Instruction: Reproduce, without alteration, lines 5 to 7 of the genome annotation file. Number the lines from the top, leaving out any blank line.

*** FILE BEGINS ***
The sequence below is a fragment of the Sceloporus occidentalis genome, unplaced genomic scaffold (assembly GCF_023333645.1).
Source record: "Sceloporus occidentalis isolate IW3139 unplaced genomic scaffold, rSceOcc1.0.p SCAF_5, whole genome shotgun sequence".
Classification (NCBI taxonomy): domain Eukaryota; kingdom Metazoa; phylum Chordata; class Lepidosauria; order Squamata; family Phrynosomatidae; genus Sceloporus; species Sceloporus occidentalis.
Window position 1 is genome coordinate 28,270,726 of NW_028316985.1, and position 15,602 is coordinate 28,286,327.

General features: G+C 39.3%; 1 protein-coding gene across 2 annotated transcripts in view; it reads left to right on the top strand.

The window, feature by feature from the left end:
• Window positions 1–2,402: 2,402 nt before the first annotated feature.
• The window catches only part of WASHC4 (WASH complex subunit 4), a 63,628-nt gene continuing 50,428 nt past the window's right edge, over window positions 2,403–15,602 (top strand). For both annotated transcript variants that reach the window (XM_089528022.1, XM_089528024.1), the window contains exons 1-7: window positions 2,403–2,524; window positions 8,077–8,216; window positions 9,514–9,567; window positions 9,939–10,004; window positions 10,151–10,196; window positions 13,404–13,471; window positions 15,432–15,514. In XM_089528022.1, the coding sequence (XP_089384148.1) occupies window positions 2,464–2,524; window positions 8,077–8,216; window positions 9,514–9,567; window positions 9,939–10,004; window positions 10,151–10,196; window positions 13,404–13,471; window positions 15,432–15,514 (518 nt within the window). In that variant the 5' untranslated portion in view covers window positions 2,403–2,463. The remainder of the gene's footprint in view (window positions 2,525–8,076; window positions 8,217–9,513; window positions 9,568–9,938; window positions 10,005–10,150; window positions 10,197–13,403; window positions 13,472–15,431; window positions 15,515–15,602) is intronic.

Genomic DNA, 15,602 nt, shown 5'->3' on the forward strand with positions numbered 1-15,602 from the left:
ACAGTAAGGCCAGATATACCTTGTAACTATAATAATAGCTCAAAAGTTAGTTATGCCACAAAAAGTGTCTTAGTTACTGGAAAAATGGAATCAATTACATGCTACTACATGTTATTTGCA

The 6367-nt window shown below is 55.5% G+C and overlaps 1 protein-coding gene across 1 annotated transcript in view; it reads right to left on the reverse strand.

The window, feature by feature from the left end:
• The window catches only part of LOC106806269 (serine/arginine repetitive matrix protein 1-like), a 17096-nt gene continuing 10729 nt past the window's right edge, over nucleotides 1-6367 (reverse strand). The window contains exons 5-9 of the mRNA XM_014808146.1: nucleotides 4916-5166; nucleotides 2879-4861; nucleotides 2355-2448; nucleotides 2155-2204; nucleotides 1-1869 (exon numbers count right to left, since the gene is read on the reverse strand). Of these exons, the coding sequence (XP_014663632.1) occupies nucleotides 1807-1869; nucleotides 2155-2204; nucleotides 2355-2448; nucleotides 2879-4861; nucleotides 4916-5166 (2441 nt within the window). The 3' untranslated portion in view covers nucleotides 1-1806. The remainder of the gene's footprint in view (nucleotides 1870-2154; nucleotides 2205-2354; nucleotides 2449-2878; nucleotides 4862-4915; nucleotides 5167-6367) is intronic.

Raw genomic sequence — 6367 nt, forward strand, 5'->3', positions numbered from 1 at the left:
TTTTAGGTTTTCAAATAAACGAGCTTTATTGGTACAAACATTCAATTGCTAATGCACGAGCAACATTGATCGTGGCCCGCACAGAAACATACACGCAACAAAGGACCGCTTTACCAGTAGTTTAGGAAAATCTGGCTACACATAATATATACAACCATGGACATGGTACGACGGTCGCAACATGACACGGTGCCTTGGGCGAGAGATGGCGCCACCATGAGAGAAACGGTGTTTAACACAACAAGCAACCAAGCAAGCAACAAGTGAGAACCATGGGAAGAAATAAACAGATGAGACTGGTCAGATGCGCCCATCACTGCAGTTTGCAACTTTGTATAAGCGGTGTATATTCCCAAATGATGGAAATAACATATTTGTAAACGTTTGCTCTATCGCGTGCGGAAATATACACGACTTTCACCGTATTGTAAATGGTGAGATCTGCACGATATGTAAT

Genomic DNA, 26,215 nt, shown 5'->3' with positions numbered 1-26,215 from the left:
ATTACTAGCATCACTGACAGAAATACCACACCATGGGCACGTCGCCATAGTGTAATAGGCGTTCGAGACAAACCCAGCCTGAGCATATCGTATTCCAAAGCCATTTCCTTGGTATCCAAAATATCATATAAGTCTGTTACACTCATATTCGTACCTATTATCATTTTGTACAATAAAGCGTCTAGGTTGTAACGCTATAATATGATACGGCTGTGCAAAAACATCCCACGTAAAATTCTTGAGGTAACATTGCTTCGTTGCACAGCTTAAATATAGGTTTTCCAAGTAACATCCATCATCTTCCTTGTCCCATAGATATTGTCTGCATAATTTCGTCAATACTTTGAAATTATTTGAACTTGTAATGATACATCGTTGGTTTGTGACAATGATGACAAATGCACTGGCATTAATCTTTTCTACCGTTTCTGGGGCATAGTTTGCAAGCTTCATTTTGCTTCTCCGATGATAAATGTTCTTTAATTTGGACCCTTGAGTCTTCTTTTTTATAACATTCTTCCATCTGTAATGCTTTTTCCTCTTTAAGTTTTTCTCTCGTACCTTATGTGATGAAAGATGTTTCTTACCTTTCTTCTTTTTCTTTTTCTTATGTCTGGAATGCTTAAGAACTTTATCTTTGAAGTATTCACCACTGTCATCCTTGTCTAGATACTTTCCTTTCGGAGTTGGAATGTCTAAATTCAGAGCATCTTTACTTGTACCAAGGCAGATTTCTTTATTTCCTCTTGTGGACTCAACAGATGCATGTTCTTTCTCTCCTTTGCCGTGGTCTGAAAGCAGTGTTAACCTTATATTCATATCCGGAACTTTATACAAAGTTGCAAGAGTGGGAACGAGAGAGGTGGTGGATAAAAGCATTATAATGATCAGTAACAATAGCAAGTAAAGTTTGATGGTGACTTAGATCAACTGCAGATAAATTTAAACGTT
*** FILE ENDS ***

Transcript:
General features: G+C 39.3%; 1 protein-coding gene across 2 annotated transcripts in view; it reads left to right on the top strand.

The window, feature by feature from the left end:
• Window positions 1–2,402: 2,402 nt before the first annotated feature.